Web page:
It’s been a challenging few years for many precision farming dealers navigating the instability of the commodities market and cautious purchasing habits of customers.
But the results of this year’s fifth annual Precision Farming Dealer benchmark study — with contributions from 120 farm equipment dealers, input retailers and independent precision companies — signal an optimistic shift in retailers’ revenue expectations and business objectives compared to recent years. Talking with dealers during the first part 2017, there seems to be more confidence and less concern about the current ag market.
Says one precision farming manager at a Midwest equipment dealership, “The last few years have forced us to be more creative, but they have also been our 3 most profitable years. Dealers who have been able to adapt and learn in a down market are going to be the better for it and we’re already seeing that positively reflected in our bottom line.”
While challenges remain — training voids, market saturation and crop prices — this year’s report reveals a revival of agronomic and data management-driven services, along with an emphasis on recurring revenue sources.
Below is a sneak peek at some of the highlights from this year’s analysis. Look for full coverage in this Summer’s print edition of Precision Farming Dealer and online at www.PrecisonFarmingDealer.com.
During the last few years, dealers have been extremely conservative with their revenue growth projections, reflecting their customers’ more prudent purchasing habits.
But this year’s benchmark study reveals a reversal in recent revenue trends. Based on responses gathered during the first quarter of 2017 from 28 different states and Canada, 23% of dealers reported 2016 precision revenue growth of 8% or more, more than doubling the forecast (10%) from last year’s report.
On the other end of the spectrum, 8.7% of dealers reported revenue declines of 8% or more last year, about 3 points lower (11.1%) than forecast during the first quarter of 2016. This also marks the first time since the study began tracking revenue projections 3 years ago that revenue declines of 8% or more were in single digits.
So what are dealers anticipating in 2017? Some 59.6% forecast revenue growth of at least 2% this year, with 15.4% projecting growth of at least 8%. This is well ahead of the 40% of dealers who forecast revenue growth of at least 2% last year, the 41% in 2015 and is more in-line with 2014 (59.2%) results.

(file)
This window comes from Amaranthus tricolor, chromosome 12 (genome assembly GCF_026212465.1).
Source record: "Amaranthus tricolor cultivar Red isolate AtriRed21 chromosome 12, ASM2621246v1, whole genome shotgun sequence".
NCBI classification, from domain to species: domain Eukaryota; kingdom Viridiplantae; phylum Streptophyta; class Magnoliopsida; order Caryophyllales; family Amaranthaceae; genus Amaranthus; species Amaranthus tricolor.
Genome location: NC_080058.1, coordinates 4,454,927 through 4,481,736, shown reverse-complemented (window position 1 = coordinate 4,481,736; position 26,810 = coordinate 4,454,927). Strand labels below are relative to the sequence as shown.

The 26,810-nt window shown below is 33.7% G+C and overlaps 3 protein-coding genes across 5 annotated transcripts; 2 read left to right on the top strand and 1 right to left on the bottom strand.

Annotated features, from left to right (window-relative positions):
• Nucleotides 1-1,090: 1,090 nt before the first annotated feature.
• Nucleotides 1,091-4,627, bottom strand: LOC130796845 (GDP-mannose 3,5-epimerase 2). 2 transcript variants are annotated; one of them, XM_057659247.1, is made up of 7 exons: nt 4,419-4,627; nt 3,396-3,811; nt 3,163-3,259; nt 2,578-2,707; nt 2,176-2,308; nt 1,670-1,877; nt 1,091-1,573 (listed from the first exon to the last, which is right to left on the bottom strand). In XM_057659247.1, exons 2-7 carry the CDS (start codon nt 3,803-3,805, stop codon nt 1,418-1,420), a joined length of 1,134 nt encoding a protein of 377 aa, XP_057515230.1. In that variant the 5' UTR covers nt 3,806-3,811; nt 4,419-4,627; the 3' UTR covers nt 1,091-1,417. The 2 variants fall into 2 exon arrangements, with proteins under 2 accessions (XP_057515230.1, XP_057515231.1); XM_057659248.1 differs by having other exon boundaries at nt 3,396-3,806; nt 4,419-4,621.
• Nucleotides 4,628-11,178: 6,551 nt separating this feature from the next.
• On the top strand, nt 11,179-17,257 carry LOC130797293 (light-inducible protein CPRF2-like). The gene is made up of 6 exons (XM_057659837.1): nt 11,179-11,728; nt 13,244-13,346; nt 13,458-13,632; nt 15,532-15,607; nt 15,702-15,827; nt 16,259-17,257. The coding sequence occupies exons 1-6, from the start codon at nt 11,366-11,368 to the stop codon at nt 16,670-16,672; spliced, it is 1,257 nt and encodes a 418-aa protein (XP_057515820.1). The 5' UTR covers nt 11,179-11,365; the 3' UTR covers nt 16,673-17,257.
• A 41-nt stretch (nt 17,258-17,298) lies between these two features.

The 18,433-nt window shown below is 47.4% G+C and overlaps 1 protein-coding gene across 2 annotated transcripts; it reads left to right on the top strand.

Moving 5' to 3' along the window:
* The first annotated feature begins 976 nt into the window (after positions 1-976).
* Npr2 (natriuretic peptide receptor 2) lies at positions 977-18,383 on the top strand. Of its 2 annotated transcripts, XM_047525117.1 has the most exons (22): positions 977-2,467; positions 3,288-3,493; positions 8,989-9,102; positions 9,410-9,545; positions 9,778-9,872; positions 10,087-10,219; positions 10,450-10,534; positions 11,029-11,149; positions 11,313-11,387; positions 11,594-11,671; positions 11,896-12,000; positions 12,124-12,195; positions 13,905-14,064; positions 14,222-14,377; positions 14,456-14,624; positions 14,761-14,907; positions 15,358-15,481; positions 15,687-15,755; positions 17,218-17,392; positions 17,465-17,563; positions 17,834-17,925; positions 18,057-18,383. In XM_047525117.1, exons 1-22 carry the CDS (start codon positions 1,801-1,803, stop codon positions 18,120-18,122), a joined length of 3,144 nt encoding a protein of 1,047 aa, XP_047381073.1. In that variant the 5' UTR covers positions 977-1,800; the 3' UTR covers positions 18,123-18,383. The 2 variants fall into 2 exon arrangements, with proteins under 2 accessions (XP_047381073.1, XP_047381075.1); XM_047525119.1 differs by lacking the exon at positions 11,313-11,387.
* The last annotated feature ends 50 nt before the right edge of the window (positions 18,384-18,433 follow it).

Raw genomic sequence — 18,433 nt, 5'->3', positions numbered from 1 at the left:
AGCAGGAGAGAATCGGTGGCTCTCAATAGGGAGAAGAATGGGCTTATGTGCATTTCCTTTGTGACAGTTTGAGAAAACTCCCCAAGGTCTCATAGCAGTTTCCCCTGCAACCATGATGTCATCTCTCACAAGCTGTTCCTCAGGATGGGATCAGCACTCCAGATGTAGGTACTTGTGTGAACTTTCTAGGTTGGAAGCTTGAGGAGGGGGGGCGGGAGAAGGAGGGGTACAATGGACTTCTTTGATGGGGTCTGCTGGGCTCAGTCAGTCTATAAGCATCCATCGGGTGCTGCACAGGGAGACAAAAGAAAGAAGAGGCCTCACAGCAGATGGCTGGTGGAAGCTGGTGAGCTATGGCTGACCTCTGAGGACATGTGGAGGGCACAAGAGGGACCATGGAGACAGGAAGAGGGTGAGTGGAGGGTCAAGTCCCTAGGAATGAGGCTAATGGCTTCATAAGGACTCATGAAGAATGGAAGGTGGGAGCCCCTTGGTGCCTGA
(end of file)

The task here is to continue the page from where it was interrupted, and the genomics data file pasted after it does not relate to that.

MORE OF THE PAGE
Fewer dealers are also anticipating measurable revenue declines in 2017. Only 11.5% are forecasting a dip of 2% or more, by far the lowest total in the history of the study. Only 4.8% of dealers are projecting revenue decreases of 8% or more.
Some 28.9% of dealers forecast little or no change in their precision revenue year-over-year. It’s worth noting that despite the overall optimism, there is still concern about how the ag economy could influence farmers’ willingness to invest in technology.
Says one dealer from Ohio, “Low income levels have slowed the demand for services. We need to convince customers the economic data that will be generated by technology can help them make better input decisions.”
Adds another dealer from Idaho, “Farmers are willing to keep older technology in their tractors and equipment. Trading up or upgrading is not going to be a number one priority for them this year. We are gearing up to provide exceptional service to these customers by doing more customer training and field days so we can keep their business in the years to come.”
While dealers are seeing revenue rebound, it’s not necessarily being driven by hardware sales. Some 48.6% of revenue — the lowest percentage in the 5-year history of the study — is coming from component sales.
Despite a small rebound last year, the percentage of revenue generated by hardware sales has dropped every year from its 62% peak in 2013. Dealers often point to market saturation and competition as contributing factors to decreasing margins on precision products.
“One of our biggest challenges is dealing with low margin competitors,” says one precision farming manager in Wisconsin. “We must hold our margins. We will not take low margin deals, so we may be out of a deal just on price.”
An alternative approach to rooting revenue in hardware is emphasizing the service side of precision. While this can be an equally competitive market, it is one which dealers have had success separating themselves from the competition.
Some 17.1% of 2017 revenue comes from ag technology service and support, nearly identical to last year’s 17.3%, but below the 22.2% total in 2015. Still, developing more recurring streams of revenue has been a focal point for dealers and another area of opportunity that bounced back in 2017 was data management services.
After dropping 3 points in 2016 to 5.3%, data management rebounded to its 2015 level of revenue in this year’s study at 8.3%. Although still a small percentage of overall revenue, there is momentum toward transitioning into more agronomic services.
“Data is the easiest way to prove ROI,” says one Wisconsin precision manager. “But you have to know your market.”